Italy’s Supreme Court referred to the Constitutional Court a question concerning the constitutionality of a provision of Italy’s registration tax law. At issue was the treatment of a share deal versus an asset deal and the respective treatment under article 20 of the registration tax law.
The referring decision is: no. 23549 (23 September 2019)
The 2018 budget law clarified that registration tax must apply separately on each deed that is filed for registration—without considering any other deed executed immediately after and disregarding the economic ultimate effects achieved through all the executed deeds. As a result, step-transactions (the most typical one consisted of the contribution/demerger of a going concern into a new company (Newco), followed by the sale of shares in Newco, re-qualified by authorities as a straight sale of the going concern) could only be challenged on the basis of the general anti-abuse rules.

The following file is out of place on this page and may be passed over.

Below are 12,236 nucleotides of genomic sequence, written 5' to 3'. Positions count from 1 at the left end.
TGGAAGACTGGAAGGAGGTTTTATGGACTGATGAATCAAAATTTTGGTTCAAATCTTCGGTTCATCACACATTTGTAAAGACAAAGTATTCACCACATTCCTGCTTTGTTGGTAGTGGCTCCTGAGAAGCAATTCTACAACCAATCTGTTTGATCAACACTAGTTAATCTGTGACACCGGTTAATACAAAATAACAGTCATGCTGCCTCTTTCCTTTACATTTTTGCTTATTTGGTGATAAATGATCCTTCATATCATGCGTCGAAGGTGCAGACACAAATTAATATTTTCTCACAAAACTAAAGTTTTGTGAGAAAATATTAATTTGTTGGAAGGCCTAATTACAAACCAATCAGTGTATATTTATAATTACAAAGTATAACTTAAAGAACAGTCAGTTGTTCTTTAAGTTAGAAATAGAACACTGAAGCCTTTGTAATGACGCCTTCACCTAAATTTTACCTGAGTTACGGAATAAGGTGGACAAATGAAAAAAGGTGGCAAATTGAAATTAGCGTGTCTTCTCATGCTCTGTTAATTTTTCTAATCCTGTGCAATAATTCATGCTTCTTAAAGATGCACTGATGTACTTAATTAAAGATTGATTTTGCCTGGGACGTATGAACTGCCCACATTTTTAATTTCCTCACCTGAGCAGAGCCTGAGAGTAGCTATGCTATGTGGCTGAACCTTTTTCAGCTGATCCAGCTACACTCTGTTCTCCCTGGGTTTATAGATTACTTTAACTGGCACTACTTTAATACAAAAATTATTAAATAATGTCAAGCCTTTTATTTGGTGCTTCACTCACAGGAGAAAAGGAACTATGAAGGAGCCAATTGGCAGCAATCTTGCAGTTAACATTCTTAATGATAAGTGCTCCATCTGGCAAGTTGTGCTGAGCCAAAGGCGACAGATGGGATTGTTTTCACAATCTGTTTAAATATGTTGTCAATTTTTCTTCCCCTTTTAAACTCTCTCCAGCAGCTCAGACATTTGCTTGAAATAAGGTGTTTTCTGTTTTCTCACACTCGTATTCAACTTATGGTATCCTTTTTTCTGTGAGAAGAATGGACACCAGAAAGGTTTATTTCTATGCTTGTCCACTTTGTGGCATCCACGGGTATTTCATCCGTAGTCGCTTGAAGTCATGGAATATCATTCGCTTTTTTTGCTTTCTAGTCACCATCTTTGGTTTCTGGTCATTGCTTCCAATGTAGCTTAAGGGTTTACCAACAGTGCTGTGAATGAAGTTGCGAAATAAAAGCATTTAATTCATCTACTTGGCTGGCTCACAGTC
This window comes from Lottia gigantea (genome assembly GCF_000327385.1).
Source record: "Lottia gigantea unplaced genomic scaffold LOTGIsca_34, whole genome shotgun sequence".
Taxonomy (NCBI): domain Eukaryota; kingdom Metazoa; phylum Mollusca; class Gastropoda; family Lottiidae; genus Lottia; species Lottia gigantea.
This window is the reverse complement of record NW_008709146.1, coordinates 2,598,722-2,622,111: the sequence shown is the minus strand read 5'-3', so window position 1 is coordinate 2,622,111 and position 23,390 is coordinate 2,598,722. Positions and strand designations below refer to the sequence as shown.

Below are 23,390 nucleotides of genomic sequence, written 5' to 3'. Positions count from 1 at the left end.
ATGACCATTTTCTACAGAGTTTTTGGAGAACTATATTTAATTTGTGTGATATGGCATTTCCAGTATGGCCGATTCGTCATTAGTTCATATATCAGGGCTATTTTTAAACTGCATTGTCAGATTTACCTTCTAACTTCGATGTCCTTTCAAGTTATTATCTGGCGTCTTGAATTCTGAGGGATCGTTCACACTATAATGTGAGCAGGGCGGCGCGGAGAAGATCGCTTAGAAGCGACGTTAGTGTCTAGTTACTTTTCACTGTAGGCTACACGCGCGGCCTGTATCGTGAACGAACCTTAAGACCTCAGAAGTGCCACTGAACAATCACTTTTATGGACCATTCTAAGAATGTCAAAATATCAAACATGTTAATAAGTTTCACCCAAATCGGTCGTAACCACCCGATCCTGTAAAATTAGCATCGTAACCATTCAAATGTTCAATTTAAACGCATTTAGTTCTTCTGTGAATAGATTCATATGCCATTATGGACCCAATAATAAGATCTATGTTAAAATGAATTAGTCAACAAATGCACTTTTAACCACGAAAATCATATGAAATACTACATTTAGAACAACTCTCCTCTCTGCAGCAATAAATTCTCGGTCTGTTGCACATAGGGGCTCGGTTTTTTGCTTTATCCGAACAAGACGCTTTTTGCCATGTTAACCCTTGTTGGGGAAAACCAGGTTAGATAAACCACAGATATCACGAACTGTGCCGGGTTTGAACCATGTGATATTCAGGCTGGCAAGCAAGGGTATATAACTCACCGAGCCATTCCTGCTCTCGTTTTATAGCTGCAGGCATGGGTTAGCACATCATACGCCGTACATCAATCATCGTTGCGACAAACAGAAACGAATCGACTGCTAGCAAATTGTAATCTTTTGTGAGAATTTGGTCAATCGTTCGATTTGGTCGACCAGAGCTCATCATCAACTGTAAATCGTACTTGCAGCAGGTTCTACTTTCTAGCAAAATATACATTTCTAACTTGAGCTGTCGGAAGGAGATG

The 2019 budget law then specified that the clarification was to be intended to be effective retroactively, and therefore applicable also to deeds executed and registered before 1 January 2018. Based on this clarification, taxpayers that had initiated litigation were expected to obtain a taxpayer-favorable outcome in a court trial.
Before the Supreme Court was a challenge of the current version of article 20, with one argument being that this application would breach the (assumed) basic principle of “substance over form.” Hence, the matter has been referred to the Constitutional Court, but it is not certain when that could would issue a decision.
Article 20 continues to be effective and cannot be disregarded. Consequently, taxpayers need to consider their position with respect to any notice of assessment based on the pre-2018 budget law interpretation (such as is the assessment unlawful and would it be appropriate to contest it before a tax court). If the Constitutional Court that upholds the law that was challenged with the result that the measure would be repealed with retroactive effect, this could have implications for cases for which the tax authorities’ review is barred under the statute of limitations or that have been decided by means of a final judgment by a court. Theoretically, the Constitutional Court could decide to grandfather certain transactions, as from January 2018, on the basis of the “legitimate expectation” principle (i.e., relying on the amended contents of the rule).
Read an October 2019 report [PDF 158 KB] prepared by the KPMG member firm in Italy
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